Australia's bigger, stronger and faster new icebreaker vessel will cost about $1 billion to build and maintain.
But while Prime Minister Malcolm Turnbull has already unveiled a model of the ship, the exact cost is yet to be finalised.
Visiting Tasmania on Thursday, Mr Turnbull announced that Netherlands-based and British-owned Damen Shipyards will build the 156-metre vessel that will call Hobart home and begin operations in October 2019.
He said funding for a new ship to replace the outdated, 25-year-old Aurora Australis was "clearly necessary" and defended engaging a foreign company to build the vessel.
"The business of building icebreakers ... the market for that or the business for that is not located in Australia," Mr Turnbull told reporters.
"This is a niche vessel, so I don't think it's surprising that all the tenders involved an overseas yard."
Six tenders were initially received in a process that had been overseen by the Finance Department and independent advisers KPMG, Environment Minister Greg Hunt said.
"There's a tender process going on," he said.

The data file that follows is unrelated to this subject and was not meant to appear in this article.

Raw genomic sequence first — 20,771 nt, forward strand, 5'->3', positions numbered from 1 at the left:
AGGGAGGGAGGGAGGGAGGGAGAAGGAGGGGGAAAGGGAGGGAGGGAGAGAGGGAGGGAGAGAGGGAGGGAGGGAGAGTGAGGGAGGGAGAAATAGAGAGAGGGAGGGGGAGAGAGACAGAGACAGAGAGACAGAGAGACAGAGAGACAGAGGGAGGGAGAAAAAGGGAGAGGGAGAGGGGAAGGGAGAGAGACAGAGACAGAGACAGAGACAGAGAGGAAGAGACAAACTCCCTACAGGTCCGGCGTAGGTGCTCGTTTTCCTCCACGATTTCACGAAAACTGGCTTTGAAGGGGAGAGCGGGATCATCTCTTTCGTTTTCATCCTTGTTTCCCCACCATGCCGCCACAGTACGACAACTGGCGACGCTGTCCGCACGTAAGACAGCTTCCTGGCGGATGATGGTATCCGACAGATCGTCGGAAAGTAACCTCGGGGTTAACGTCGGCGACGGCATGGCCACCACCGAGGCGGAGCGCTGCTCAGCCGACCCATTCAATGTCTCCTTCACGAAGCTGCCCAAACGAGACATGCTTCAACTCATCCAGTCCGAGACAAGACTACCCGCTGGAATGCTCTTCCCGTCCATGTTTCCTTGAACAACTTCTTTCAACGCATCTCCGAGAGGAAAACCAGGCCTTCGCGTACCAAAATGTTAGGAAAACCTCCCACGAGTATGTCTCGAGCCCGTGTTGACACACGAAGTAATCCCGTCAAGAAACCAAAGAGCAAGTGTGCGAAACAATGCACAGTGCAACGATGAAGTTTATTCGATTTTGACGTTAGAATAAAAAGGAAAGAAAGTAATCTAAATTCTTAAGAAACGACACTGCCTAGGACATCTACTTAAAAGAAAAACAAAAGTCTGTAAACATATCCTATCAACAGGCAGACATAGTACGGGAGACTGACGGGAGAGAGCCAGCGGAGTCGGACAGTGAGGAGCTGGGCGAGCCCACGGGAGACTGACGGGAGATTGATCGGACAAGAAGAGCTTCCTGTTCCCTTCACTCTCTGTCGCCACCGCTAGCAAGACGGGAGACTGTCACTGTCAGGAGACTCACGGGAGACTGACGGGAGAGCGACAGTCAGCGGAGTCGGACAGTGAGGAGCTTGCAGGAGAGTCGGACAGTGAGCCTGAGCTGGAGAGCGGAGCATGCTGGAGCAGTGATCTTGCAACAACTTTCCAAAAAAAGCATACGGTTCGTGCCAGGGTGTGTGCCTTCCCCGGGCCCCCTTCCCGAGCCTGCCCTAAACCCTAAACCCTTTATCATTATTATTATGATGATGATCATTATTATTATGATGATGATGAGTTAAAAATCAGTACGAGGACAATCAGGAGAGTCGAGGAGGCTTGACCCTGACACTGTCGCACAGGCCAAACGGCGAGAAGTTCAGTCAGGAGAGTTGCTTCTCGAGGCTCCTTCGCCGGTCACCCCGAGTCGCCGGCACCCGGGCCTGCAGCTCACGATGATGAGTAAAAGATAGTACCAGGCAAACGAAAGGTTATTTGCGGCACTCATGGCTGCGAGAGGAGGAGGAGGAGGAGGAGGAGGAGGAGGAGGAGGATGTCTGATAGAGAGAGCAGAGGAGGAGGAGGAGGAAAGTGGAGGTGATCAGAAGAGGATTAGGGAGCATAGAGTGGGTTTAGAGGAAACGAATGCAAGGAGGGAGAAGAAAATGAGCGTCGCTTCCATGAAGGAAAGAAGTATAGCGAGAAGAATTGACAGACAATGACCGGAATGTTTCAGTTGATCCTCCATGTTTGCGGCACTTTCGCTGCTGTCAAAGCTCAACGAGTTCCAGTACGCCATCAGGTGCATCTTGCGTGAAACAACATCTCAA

"We are on track to a result that will represent a very successful result for Australia. We are driving a very hard bargain."
The cost would include operating and maintenance costs for the ship until 2049, the majority of which would be spent in Australia, Mr Hunt added.
The federal government will launch a competition to name the new ship, which will be specially designed to allow scientists unprecedented access to the Southern Ocean and Antarctica.
New technology will enable sea floor mapping and on-board laboratories will offer scientists in situ research facilities.
While on the topic, Mr Turnbull was asked if he would be making a diplomatic appeal to Japan not to carry out whaling in the Southern Ocean.
"We strongly encourage Japan to cease its whaling operations at any time, in any season, in any year," Mr Turnbull said, adding that Australia had made its stance clear.
AUSTRALIA'S NEW ICEBREAKER
Name: To be decided by a public competition
Price: To be confirmed
Length: 156 metres
Cargo: 1200 tonnes
Icebreaking speed: Three knots through 1.65-metre-thick ice
Range: More than 16,000 nautical miles